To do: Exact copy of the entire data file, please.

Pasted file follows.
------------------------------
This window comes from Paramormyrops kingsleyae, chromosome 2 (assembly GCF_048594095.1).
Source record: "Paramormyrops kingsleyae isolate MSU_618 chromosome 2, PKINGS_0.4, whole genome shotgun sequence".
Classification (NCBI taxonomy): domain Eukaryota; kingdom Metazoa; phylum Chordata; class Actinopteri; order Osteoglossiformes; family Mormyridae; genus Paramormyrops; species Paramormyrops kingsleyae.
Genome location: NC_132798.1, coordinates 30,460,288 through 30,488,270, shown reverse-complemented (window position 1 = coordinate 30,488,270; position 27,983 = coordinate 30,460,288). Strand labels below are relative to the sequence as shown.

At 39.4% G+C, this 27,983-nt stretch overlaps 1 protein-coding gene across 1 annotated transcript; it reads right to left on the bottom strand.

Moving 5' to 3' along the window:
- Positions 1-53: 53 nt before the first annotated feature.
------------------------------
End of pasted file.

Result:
This window comes from Paramormyrops kingsleyae, chromosome 2 (assembly GCF_048594095.1).
Source record: "Paramormyrops kingsleyae isolate MSU_618 chromosome 2, PKINGS_0.4, whole genome shotgun sequence".
Classification (NCBI taxonomy): domain Eukaryota; kingdom Metazoa; phylum Chordata; class Actinopteri; order Osteoglossiformes; family Mormyridae; genus Paramormyrops; species Paramormyrops kingsleyae.
Genome location: NC_132798.1, coordinates 30,460,288 through 30,488,270, shown reverse-complemented (window position 1 = coordinate 30,488,270; position 27,983 = coordinate 30,460,288). Strand labels below are relative to the sequence as shown.

At 39.4% G+C, this 27,983-nt stretch overlaps 1 protein-coding gene across 1 annotated transcript; it reads right to left on the bottom strand.

Moving 5' to 3' along the window:
- Positions 1-53: 53 nt before the first annotated feature.